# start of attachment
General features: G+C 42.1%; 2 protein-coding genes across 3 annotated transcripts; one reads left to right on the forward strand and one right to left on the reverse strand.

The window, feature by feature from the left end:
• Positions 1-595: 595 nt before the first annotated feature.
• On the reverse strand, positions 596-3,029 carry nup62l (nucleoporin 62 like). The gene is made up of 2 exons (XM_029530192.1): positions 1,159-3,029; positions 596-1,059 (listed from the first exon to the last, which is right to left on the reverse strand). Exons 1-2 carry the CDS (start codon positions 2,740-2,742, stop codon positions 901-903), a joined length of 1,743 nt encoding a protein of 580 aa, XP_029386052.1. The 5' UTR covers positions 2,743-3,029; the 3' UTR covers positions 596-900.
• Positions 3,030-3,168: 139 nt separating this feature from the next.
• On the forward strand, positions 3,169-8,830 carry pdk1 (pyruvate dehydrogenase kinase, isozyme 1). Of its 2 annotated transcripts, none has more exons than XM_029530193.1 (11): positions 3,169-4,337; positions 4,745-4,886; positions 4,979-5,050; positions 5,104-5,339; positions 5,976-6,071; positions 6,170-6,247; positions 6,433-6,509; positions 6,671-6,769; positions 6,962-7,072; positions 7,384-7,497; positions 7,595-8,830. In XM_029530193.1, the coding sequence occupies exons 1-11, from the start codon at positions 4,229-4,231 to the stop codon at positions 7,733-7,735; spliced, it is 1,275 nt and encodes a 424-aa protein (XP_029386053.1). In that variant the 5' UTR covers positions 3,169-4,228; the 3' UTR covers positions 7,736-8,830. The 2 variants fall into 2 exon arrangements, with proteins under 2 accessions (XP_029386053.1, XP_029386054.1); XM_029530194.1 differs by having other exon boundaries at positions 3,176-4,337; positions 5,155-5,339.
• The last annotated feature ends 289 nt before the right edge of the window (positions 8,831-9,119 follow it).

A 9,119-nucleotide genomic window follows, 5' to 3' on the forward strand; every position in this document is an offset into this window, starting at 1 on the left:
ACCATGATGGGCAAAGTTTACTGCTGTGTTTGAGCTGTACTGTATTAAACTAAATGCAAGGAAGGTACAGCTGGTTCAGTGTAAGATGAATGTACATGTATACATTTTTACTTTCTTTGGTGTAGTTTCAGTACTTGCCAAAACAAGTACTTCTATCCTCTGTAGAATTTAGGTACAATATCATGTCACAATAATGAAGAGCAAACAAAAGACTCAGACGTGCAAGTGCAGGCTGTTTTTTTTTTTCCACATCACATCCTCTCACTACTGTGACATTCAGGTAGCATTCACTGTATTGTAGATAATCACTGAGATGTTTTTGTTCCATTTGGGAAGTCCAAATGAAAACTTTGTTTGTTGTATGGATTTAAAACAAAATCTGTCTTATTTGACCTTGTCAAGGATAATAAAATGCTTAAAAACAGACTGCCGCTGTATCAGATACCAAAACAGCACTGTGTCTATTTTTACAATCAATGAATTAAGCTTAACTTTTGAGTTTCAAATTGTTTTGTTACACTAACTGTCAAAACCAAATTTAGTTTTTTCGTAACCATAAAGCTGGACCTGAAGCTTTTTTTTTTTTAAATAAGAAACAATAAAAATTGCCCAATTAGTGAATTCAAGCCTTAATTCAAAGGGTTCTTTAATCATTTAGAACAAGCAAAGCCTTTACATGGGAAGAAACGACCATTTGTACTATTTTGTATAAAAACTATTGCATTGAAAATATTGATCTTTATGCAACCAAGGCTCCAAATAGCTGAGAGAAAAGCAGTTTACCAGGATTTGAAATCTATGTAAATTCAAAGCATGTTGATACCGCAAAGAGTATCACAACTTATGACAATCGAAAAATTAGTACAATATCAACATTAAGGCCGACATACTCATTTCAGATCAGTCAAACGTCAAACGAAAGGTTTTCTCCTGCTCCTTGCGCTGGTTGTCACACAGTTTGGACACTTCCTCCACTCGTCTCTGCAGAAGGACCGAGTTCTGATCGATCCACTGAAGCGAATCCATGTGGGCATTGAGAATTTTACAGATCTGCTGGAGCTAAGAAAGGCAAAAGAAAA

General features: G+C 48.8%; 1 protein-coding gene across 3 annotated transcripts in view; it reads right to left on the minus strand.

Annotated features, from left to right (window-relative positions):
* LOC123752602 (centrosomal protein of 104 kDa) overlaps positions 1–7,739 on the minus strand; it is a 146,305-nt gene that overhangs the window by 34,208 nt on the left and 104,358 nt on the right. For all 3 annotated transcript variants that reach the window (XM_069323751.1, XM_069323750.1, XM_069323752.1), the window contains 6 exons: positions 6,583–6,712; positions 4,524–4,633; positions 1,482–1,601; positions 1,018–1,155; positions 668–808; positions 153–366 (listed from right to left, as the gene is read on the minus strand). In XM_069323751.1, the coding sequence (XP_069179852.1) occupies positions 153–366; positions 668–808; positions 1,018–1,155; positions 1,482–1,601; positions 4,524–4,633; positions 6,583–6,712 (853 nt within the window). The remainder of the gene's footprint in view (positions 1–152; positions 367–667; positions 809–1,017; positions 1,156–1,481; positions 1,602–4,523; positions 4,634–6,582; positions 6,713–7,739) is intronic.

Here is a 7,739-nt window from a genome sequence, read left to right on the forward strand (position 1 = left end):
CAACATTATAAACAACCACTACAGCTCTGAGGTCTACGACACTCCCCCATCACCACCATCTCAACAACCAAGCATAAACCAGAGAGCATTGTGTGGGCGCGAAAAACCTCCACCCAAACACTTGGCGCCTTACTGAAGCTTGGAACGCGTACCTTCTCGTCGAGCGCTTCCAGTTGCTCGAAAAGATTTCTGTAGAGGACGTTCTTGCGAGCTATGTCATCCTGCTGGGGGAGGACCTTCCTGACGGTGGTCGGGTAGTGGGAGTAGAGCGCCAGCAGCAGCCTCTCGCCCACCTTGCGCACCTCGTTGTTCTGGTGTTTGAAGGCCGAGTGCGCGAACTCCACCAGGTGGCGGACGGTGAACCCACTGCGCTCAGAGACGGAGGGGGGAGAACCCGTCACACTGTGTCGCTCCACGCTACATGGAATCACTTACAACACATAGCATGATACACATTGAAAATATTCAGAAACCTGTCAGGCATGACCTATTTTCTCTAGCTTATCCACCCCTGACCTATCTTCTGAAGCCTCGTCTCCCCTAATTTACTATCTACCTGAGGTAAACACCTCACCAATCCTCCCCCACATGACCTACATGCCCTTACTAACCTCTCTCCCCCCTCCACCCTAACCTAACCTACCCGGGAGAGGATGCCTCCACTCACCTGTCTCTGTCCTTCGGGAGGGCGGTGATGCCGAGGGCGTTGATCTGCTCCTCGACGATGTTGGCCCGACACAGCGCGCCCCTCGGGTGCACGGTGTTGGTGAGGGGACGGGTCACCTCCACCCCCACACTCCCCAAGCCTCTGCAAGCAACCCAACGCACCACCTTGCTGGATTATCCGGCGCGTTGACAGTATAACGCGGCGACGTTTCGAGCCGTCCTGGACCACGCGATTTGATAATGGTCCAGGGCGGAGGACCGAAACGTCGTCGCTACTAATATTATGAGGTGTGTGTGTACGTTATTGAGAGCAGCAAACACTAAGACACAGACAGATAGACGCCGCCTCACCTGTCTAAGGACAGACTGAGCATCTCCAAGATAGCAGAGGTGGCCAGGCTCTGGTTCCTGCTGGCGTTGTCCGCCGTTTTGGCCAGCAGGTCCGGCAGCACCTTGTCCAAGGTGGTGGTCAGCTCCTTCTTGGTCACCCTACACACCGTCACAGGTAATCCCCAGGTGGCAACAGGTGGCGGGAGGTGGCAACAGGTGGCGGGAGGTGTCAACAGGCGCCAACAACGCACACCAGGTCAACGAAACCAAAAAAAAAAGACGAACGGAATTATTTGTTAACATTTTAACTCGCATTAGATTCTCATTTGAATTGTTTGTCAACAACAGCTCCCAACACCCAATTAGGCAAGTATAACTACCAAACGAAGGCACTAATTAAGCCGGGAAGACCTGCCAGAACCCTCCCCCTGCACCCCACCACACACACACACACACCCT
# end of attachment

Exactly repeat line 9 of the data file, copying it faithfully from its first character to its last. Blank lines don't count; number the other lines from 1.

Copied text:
ACCATGATGGGCAAAGTTTACTGCTGTGTTTGAGCTGTACTGTATTAAACTAAATGCAAGGAAGGTACAGCTGGTTCAGTGTAAGATGAATGTACATGTATACATTTTTACTTTCTTTGGTGTAGTTTCAGTACTTGCCAAAACAAGTACTTCTATCCTCTGTAGAATTTAGGTACAATATCATGTCACAATAATGAAGAGCAAACAAAAGACTCAGACGTGCAAGTGCAGGCTGTTTTTTTTTTTCCACATCACATCCTCTCACTACTGTGACATTCAGGTAGCATTCACTGTATTGTAGATAATCACTGAGATGTTTTTGTTCCATTTGGGAAGTCCAAATGAAAACTTTGTTTGTTGTATGGATTTAAAACAAAATCTGTCTTATTTGACCTTGTCAAGGATAATAAAATGCTTAAAAACAGACTGCCGCTGTATCAGATACCAAAACAGCACTGTGTCTATTTTTACAATCAATGAATTAAGCTTAACTTTTGAGTTTCAAATTGTTTTGTTACACTAACTGTCAAAACCAAATTTAGTTTTTTCGTAACCATAAAGCTGGACCTGAAGCTTTTTTTTTTTTAAATAAGAAACAATAAAAATTGCCCAATTAGTGAATTCAAGCCTTAATTCAAAGGGTTCTTTAATCATTTAGAACAAGCAAAGCCTTTACATGGGAAGAAACGACCATTTGTACTATTTTGTATAAAAACTATTGCATTGAAAATATTGATCTTTATGCAACCAAGGCTCCAAATAGCTGAGAGAAAAGCAGTTTACCAGGATTTGAAATCTATGTAAATTCAAAGCATGTTGATACCGCAAAGAGTATCACAACTTATGACAATCGAAAAATTAGTACAATATCAACATTAAGGCCGACATACTCATTTCAGATCAGTCAAACGTCAAACGAAAGGTTTTCTCCTGCTCCTTGCGCTGGTTGTCACACAGTTTGGACACTTCCTCCACTCGTCTCTGCAGAAGGACCGAGTTCTGATCGATCCACTGAAGCGAATCCATGTGGGCATTGAGAATTTTACAGATCTGCTGGAGCTAAGAAAGGCAAAAGAAAA